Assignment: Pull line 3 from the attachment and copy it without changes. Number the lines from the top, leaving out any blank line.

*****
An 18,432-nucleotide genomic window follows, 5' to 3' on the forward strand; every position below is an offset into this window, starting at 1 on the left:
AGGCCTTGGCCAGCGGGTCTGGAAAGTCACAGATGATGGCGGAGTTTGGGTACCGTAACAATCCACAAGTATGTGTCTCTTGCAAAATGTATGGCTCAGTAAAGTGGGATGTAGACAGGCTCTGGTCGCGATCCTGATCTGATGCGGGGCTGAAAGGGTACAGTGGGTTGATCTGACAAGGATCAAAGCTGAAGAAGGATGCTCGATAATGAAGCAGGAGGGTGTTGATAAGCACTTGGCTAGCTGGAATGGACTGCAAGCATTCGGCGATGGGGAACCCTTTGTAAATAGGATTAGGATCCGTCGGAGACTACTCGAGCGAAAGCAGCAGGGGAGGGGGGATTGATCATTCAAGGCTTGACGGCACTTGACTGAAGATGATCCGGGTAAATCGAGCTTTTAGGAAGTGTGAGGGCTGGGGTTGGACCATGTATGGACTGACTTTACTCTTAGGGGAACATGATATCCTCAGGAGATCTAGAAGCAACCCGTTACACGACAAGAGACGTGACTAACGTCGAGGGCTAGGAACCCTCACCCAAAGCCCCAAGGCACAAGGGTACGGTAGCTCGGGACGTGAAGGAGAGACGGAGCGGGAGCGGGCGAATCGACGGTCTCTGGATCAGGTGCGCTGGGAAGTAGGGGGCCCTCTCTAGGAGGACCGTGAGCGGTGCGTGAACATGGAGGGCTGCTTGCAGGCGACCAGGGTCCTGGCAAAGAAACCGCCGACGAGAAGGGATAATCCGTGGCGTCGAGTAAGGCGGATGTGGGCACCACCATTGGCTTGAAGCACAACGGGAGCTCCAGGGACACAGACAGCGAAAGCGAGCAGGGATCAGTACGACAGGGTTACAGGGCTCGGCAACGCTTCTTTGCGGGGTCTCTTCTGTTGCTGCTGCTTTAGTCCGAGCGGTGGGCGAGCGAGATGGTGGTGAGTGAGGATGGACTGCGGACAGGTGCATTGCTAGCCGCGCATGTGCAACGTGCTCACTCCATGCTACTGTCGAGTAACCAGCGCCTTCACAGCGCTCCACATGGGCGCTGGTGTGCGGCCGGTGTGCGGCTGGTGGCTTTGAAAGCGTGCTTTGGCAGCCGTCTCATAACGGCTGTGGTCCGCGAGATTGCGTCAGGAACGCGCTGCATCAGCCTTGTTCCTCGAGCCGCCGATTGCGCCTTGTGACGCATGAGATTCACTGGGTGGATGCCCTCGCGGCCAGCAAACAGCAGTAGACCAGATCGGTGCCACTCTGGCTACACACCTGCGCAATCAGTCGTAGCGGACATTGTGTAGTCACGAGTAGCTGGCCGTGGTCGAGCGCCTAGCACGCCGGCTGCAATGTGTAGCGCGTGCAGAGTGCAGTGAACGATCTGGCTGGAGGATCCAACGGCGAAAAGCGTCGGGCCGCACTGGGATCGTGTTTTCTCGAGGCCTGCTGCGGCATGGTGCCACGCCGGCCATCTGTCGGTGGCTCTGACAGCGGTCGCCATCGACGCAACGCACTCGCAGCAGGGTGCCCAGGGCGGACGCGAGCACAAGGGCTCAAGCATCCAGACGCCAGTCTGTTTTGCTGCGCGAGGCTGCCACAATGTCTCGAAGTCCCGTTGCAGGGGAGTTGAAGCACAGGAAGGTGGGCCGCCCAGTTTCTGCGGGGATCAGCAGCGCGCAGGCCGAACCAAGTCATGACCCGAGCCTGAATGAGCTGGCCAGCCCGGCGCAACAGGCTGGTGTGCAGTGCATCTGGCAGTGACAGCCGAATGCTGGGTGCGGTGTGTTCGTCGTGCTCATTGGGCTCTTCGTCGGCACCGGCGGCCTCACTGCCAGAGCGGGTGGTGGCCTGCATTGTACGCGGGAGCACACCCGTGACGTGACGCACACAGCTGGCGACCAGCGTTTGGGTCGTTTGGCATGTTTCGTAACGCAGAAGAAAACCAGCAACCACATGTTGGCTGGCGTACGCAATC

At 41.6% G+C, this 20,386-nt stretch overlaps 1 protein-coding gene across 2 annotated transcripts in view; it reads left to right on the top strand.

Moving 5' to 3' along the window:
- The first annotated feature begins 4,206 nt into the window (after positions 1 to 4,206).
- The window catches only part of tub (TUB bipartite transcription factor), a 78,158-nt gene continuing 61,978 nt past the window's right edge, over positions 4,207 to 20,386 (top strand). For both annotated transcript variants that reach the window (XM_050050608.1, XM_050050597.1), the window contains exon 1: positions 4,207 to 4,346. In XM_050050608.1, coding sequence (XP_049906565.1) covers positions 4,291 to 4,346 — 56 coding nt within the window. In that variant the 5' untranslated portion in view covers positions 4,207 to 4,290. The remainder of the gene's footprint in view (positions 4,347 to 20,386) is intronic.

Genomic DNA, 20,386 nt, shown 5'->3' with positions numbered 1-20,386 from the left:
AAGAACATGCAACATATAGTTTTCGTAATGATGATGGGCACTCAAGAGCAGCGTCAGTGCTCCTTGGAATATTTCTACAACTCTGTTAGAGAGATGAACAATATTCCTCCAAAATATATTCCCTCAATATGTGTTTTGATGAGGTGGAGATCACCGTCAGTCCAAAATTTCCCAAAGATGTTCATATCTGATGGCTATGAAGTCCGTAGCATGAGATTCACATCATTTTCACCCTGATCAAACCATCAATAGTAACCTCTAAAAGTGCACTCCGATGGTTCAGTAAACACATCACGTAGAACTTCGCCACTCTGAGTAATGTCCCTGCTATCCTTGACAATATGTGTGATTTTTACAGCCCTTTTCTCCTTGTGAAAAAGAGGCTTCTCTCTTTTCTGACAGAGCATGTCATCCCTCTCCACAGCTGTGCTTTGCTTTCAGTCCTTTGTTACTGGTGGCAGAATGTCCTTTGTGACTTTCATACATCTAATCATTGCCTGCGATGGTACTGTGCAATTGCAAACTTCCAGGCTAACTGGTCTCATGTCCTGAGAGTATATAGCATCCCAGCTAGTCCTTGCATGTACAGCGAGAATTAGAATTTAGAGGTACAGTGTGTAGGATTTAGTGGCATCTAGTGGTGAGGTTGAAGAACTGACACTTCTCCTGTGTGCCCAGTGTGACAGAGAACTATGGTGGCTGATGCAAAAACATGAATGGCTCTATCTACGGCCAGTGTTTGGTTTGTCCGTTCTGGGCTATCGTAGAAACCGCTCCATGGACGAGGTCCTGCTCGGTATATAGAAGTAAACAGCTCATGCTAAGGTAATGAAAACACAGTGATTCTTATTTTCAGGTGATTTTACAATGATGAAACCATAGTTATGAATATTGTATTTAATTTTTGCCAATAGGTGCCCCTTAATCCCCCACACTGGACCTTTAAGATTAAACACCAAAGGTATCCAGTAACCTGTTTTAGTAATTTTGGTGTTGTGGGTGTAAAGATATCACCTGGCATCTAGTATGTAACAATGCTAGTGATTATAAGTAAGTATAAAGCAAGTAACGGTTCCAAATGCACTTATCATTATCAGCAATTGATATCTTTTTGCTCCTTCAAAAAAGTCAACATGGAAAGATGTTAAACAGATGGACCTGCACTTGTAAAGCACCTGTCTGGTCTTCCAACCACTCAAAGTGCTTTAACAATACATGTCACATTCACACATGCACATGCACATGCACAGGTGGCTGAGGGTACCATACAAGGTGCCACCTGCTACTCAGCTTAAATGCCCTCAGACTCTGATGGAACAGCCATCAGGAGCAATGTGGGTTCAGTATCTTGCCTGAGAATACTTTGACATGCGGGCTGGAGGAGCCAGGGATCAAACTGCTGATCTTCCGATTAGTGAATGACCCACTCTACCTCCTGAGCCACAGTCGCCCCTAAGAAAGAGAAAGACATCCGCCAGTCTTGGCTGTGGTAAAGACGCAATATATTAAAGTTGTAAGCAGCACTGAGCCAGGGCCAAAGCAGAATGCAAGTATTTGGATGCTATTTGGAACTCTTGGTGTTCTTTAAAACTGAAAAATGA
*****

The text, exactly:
At 41.6% G+C, this 20,386-nt stretch overlaps 1 protein-coding gene across 2 annotated transcripts in view; it reads left to right on the top strand.